Has come- this is in the perfect tense which means a past action with continuing results in the present.


1 John 4:2
That Jesus Christ is come in the flesh

Same verb syntax.

1 Timothy 2:5

"For there is one God, and one mediator also between God and men, the man Christ Jesus" (1 Tim. 2:5, NASB)

The term used here for both "men" and "man" is ἄνθρωπος, with "men" of course being the genitive plural masculine form of the noun (ἀνθρώπων). There is no word separating "man" from "men" (καὶ ἀνθρώπων ἄνθρωπος). The "man" Christ Jesus is the mediator for "men" of flesh and bones. There's no reason to say that the "man" Christ Jesus, concerning His form in heaven, is any different from the "men" He is the mediator for.


Colossians 2:9-10

"For in Him all the fullness of Deity dwells in bodily form, and in Him you have been made complete, and He is the head over all rule and authority" (Col. 2:9-10), NASB)

The strongest argument from this text for the bodily form Christ Jesus in heaven is the form of the κατοικέω (dwells) used here. κατοικεῖ is the present active indicative form of κατοικέω, meaning this is a present, ongoing "dwelling" or "housing". The one whom Deity is presently dwelling/housing in is the "head over all rule and authority" and is identified as Christ Jesus (Col. 2:8). This "head over all things" is identified with Christ post His ascension.

Notice what 2 John 7 says:


2 John 1:7 For many deceivers have gone out into the world, those who do not acknowledge Jesus Christ as coming in the flesh. This is the deceiver and the antichrist.

The word "coming" is a present participle, which denotes a continuous action (note that this is said well after the ascension).'“Jesus Christ coming in the flesh.” Present middle participle of erchomai treating the Incarnation as a continuing fact which the Docetic Gnostics flatly denied.'

Marvin Vincent says "The verb is in the present participle, coming, which describes the manhood of Christ as still being manifested."


Read that verse and see what John is saying about those who deny the very fact of Jesus' continued incarnation (after the ascension). They are deceivers and antichrist.

Colossians 2:9 makes the statement of Jesus having a body in which deity dwells. This is spoken in the present tense after the ascension, telling us that after the ascension, Jesus has a body.

-----Added 11/13/2009 at 04:53:37 EST-----

Acts 17;31

31 because He has appointed a day on which He will judge the world in righteousness by the Man whom He has ordained. He has given assurance of this to all by raising Him from the dead.”
 

py3ak

Unshaven and anonymous
Staff member
We just finished the section on the unity of Christ's human nature and His deity in my systematic theology course. I was left with some questions that my professor could not help me with. My question is, in eternity, will Christ still have two natures, will he still be the God-Man, fully deity, fully man. This question raises many other doctrinal implications as well. Such as, how could a member of the trinity existing in eternity, come to earth, take on human flesh, return to infinity, and reunite with the trinity with human flesh on him? Does this not introduce change into the Logos or the Word or the trinity itself?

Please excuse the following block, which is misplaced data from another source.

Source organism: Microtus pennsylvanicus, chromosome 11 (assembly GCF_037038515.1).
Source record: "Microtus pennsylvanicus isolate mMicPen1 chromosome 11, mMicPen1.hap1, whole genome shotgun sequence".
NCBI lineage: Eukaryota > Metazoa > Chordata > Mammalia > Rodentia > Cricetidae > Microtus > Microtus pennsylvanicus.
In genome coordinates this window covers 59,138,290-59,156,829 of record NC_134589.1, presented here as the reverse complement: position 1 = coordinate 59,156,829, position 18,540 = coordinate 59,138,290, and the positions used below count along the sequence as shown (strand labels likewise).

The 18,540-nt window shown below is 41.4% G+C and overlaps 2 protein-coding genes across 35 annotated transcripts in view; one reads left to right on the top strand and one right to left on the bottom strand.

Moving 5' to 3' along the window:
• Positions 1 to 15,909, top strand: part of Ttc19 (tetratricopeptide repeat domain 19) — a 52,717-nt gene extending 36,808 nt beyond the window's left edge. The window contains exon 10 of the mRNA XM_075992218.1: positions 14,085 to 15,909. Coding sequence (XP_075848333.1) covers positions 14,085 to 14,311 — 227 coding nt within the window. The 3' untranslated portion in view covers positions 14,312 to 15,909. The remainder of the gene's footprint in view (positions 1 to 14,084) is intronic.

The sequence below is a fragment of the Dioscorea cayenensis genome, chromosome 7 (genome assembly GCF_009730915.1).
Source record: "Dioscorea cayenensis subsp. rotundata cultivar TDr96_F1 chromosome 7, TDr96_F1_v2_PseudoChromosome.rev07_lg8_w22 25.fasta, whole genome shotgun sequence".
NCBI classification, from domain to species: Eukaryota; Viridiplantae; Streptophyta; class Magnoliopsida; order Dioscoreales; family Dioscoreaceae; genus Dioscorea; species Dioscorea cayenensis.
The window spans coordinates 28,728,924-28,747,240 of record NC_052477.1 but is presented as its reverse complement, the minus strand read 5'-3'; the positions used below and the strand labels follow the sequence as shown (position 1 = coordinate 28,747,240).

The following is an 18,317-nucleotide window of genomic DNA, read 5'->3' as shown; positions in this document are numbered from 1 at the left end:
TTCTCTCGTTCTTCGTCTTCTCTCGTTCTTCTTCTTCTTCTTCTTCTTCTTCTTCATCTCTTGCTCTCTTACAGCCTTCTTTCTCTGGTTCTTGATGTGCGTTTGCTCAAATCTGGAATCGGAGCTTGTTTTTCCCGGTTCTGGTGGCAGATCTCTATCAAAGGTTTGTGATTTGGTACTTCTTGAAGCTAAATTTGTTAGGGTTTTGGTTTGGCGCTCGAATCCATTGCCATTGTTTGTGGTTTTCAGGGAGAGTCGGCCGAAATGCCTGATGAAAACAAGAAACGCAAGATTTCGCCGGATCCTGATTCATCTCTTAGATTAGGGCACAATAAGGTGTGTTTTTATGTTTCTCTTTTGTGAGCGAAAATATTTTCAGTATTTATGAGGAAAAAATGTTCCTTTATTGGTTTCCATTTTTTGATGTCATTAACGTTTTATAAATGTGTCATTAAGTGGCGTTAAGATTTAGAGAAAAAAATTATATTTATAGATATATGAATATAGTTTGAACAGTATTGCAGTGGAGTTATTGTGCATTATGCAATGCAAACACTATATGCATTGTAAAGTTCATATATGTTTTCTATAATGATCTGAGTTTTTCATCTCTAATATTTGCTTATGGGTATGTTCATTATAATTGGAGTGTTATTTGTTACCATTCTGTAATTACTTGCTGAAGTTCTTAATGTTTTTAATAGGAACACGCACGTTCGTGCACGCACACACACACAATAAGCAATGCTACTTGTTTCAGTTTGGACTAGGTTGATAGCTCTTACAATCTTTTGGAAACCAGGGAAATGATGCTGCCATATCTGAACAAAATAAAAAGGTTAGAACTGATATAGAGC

Yes, Christ will forever be the God-man. I think Philippians 2:5-11 makes this point, because it is at the name of Jesus (the name given Him by the angel before His birth but after His conception) that every knee shall bow and every tongue confess that He is Lord to the glory of God the Father. In glory, He has not laid aside the humanity which He assumed. The Westminster Shorter Catechism teaches that the Son never lays aside His human nature in Question 21:
Who is the redeemer of God's elect?
The only Redeemer of God's elect is the Lord Jesus Christ, who, being the eternal Son of God, became man, and so was, and continueth to be, God and man in two distinct natures, and one person, forever.​
(Emphasis added)

There are many other argument to prove the same point. You can read John Brown on Christ's hypostatic union at the following link:
A compendious view of natural and revealed religion ..

(Pp.297-315; point 3 on p.298, which spills over onto the next page, specifically addresses the permanence of the union, but the whole section will do your soul good.)

This does not introduce change into the divine nature; the union is personal, and the natures are each distinct and entire.
 

MW

Puritanboard Amanuensis
Some helpful guidance from the past. Please note the emphasis on the eternal priesthood of Christ.

Thomas Vincent:

Q. 12. Will this union of the divine and human natures in Christ ever be dissolved?

A. No; for he was, and continueth to be, God and man in two distinct natures, and one person for ever. "Because he continueth for ever, he hath an unchangeable priesthood." — Heb. 7:24.

James Fisher:

Q. 31. Will ever the union between the two natures be dissolved?

A. By no means: for he is, and will continue to be our Kinsman, Priest, and Representative, in both natures for ever, Heb. 7:24, 25.